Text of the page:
In 2018, a mysterious new weapon in the war against the machines, half-human and half-machine, comes to John Connor on the eve of a resistance attack on Skynet. But whose side is he on, and can he be trusted?
A cybernetic warrior from a post-apocalyptic future travels back in time to protect a 19-year old drifter and his future wife from a most advanced robotic assassin and to ensure they both survive a nuclear attack.
A human-looking indestructible cyborg is sent from 2029 to 1984 to assassinate a waitress, whose unborn son will lead humanity in a war against the machines, while a soldier from that war is sent to protect her at all costs.
In 2003, in the Longview State Correctional Facility, the criminal Marcus Wright is on death row, and is convinced by the cancerous Dr. Serena Kogan to donate his body to her research and he accepts. In 2018, after an unsuccessful attack to a Skynet facility, only John Connor survives, but he discovers that Skynet is developing the powerful new model T-800. Out of the blue, Marcus appears naked and with amnesia in the location. Marcus befriends the teenager Kyle Reese and the girl Star who help him to survive the lethal machines and they travel together in a Jeep. Meanwhile the resistance discovers a signal that might turn-off the machines and John offers to test it. When Kyle is captured by a machine and brought to the Skynet headquarters, Marcus decides to help the youngster and heads to Skynet; on the way, he saves Blair Williams who suggests to him that he should meet John Connor first. But Marcus steps on a mine and is submitted to surgery, when a secret about his origins is ... Written by
Claudio Carvalho, Rio de Janeiro, Brazil
Each Terminator film has been produced under a different company. The Terminator (1984) was produced by Hemdale and went through Orion, Terminator 2: Judgment Day (1991) went through Carolco and Tri-Star (which was owned by Columbia), Terminator 3: Rise of the Machines (2003) was produced by C-2 Pictures and distributed through both Warner Bros. (Domestic release) and Columbia Pictures (international release), and Terminator Salvation (2009) was produced by The Halcyon Company and distributed through both Warner Bros. (Domestic release) and Columbia Pictures (international release). See more »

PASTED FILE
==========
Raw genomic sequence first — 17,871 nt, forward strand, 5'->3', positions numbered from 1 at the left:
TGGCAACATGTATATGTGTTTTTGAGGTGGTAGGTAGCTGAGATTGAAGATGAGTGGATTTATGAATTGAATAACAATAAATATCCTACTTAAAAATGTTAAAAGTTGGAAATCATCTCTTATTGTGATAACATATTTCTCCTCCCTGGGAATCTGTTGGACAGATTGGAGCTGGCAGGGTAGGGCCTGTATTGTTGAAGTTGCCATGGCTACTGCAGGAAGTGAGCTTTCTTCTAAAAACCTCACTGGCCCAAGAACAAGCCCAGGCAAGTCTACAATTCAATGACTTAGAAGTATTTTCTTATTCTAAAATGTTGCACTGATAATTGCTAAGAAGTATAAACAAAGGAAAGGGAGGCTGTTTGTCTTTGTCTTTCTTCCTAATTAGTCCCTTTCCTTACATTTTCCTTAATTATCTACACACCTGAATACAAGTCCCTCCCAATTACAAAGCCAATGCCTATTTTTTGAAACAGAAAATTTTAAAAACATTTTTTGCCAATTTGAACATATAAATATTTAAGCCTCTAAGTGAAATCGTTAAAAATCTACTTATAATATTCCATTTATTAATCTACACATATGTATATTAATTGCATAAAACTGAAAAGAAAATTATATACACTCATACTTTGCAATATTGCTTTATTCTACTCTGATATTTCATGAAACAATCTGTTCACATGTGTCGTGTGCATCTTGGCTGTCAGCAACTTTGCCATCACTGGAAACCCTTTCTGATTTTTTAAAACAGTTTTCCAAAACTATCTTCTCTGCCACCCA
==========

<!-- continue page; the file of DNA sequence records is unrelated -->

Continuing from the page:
When John Connor takes off on the chopper in the beginning of the movie, he never put on his safety restraints. He never removes his hands from the controls so he could not put it on in flight. After he crashes upside down, he is held in his seat upside down by the belt he never put on. See more »
Fantastic action and effects, but check your disbelief at the door...
TS is a film that will wow your eyes and ears. It will be a standard for demonstrating the latest high-end home theater systems for several years. Do not, however, go to this film to stimulate the imagination. The plot has many holes patched with barely-there plot devices. I'm reminded of the film Thank You For Smoking when the character Jeff Mengall spoke of Hollywood plot holes getting filled with lines like "Thank God we invented the... you know, whatever device." In previous Terminator films, you could always assume that sending anything back in time took a lot of energy and resources - that's why you could accept that there was only one Terminator instead of 2+ working together. In this film, we are made to believe that fighting Skynet is like out-maneuvering a herd of angry elephants with laser beams on their heads.
In all, I gave this film a 7 because it does what a good futuristic action film should do: wows the eyes and ears. Just don't forget to check your disbelief at the door.
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